They wanted to purchase some of those plants for their garden. What they were seeing was purple loosestrife, Lythrum salicaria. This invasive weed is misleading, as we typically think of pretty things as good. Native to Europe, this loosestrife has been grown in the US as a garden plant. It was used for medicinal purposes as well as a forage for bees and as an ornamental plant. It has now become a noxious weed across the US, particularly in the Northeast.
Purple loosestrife is found along waterways, marshes and wetlands. It prefers sun, but, like most invasive weeds, it adapts well in many soil types. It grows into dense plantings, reduces then eliminating wildlife. Unfortunately, this plant is not liked by birds, mammals, or waterfowl. As the waterways are taken over by this single plant species, less and less habitat is available for our native wildlife to nest, eat and breed.
It can take over a site very quickly. It not only reduces our native food supply and habitat for our wildlife, it also reduces water flow through areas, causing water quality to decline, increasing costs for dredging those waterways.
Unfortunately, there are no natural predators, specifically insects, diseases and animals which attack the purple loosestrife. This makes the plant even more prolific in our wetlands. In Europe, Lythrum's native habitat, there are natural predators for this plant, keeping it in check, just as our native plant populations are kept in balance by natural predators here.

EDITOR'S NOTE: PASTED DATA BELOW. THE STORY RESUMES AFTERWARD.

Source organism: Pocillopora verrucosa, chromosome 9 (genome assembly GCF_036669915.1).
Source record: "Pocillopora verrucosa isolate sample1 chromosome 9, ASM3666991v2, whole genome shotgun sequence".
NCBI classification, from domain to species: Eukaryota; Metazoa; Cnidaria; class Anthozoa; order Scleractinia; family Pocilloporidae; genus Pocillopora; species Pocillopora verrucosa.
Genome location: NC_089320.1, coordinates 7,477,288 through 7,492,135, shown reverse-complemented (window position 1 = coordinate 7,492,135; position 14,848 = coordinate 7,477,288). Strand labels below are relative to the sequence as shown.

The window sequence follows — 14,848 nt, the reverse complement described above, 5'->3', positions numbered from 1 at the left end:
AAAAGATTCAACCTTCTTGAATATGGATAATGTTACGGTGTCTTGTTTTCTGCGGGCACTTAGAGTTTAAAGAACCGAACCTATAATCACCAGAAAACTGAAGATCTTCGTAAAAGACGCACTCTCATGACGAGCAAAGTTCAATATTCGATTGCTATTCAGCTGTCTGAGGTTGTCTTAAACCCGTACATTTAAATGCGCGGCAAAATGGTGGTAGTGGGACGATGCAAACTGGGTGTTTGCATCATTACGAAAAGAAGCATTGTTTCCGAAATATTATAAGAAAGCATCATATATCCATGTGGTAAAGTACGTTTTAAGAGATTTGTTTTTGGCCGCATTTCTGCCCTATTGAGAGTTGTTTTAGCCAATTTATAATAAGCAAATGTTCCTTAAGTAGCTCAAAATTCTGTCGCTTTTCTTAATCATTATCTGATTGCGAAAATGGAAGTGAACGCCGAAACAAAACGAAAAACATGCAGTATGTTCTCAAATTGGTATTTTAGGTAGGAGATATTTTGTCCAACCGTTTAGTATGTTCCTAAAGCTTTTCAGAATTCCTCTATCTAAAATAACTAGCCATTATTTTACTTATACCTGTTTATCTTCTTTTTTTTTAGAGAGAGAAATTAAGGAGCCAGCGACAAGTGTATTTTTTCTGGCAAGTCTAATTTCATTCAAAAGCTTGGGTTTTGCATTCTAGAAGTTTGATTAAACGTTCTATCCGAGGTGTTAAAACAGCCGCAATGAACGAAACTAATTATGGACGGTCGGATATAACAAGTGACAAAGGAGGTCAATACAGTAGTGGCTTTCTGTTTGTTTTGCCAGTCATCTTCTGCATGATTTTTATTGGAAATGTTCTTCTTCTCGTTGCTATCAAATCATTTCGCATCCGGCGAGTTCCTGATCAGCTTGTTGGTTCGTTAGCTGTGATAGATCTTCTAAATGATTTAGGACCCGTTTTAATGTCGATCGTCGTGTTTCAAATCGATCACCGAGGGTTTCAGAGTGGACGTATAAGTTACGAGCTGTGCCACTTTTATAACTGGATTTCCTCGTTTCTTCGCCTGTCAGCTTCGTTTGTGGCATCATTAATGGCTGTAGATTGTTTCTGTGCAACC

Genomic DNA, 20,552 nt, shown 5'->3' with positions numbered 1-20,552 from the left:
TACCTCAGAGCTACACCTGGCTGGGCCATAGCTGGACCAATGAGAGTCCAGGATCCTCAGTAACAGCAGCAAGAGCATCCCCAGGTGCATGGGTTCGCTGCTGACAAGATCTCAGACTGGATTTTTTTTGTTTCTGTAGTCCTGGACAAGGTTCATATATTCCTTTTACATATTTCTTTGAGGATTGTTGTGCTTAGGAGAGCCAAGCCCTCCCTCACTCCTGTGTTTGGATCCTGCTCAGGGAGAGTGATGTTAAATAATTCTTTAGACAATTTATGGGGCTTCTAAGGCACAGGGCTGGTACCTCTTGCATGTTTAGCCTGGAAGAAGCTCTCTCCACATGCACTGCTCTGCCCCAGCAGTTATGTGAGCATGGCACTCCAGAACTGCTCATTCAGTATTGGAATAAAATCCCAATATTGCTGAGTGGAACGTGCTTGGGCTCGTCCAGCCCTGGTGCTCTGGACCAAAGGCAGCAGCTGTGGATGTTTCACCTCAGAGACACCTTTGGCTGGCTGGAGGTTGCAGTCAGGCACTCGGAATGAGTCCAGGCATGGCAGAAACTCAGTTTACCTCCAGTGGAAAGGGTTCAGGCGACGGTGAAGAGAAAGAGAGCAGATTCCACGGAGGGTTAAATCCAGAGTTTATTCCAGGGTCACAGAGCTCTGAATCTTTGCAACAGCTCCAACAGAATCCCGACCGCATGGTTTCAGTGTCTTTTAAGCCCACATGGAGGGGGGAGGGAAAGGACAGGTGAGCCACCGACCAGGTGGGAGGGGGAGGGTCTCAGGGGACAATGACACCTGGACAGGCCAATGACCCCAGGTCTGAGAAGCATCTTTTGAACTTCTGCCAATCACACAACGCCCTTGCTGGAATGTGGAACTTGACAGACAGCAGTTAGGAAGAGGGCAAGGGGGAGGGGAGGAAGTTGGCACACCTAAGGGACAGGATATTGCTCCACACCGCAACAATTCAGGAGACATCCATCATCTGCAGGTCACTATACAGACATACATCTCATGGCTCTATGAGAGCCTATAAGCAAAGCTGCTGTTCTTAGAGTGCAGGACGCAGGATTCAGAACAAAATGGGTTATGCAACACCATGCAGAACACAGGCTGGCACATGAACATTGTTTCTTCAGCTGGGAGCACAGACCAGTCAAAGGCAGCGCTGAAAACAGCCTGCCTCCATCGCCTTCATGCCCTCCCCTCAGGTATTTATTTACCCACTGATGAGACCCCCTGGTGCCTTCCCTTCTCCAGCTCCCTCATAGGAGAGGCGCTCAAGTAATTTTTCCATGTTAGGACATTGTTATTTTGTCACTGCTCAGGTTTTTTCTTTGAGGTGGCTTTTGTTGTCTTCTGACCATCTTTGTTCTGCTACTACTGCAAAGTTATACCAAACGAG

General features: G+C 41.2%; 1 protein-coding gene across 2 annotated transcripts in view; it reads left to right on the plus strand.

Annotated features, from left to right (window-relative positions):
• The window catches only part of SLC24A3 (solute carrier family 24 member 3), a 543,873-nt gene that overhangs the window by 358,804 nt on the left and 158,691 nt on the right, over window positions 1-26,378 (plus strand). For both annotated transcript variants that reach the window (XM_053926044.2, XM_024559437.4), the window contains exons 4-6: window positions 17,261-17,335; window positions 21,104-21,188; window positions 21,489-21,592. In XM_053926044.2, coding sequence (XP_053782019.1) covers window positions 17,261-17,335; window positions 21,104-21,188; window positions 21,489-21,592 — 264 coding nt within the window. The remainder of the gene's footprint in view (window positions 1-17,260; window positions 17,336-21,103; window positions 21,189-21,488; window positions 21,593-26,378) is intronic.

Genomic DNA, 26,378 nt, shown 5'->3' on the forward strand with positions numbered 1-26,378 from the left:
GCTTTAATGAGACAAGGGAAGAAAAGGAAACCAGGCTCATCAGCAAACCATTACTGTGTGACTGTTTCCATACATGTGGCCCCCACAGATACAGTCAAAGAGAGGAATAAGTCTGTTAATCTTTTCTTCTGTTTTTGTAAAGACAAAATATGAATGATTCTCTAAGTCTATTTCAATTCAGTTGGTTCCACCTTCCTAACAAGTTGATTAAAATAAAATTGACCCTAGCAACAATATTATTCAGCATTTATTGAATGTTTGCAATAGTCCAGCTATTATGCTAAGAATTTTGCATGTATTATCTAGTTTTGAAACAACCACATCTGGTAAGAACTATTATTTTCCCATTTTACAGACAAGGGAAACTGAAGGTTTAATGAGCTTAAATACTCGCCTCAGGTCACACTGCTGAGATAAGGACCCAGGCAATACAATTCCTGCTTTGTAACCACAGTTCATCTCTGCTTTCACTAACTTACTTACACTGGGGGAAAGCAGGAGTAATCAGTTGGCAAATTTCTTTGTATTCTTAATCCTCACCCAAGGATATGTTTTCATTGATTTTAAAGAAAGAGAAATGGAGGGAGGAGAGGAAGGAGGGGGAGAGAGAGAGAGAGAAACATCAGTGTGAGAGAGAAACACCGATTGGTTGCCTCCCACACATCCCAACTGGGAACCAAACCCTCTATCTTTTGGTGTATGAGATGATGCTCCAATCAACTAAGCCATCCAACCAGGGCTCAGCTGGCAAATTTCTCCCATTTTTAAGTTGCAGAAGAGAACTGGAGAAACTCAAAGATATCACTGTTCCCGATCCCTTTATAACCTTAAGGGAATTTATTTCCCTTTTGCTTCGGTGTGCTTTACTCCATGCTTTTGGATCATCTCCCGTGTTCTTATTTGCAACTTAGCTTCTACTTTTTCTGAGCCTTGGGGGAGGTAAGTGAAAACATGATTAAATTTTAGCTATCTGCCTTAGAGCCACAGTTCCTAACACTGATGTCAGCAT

How can we control this plant? Pennsylvania has declared Loosestrife as a noxious weed. The inclusion of loosestrife cultivars was added to the noxious weed list in November, 2000. This means that "it is illegal to propagate, sell, or transport these weeds in the Commonwealth" PA Bureau of Plant Industry. This is to prevent further spread of this invasive plant.
Ways to prevent further spread of loosestrife
- Don't plant it. Even Lythrum varieties advertised not to make seeds can cross-breed with the invading loosestrife to make seeds.
- Be on the lookout for pioneering plants or isolated small colonies, especially in areas otherwise free of loosestrife. Remove pioneer plants immediately.
- Rinse off equipment, gear, clothing and footwear used in infested areas before moving into uninfested areas.
- Cut off flower heads, bag and destroy them. Repeat throughout the flowering season (late June - early September). This will prevent millions of seeds from ripening and spreading."
~ PDA Bureau of Plant Industry
If you have existing plants, you need to control them. Don't let the pretty flowers fool you. For young plants, just pull them, bag and destroy the plants. You can dig older plants, but must be sure to remove all the roots, as remaining roots will sprout. If you are cutting them, the cut stems will just sprout new shoots and roots, creating even more of a problem.
Take this noxious weed seriously. Purple loosestrife may be beautiful in the garden, but the potential degradation of our wetlands because of this invasive plant is grand. Look for other alternatives in the garden. There are many perennial plants that will shine just as bright!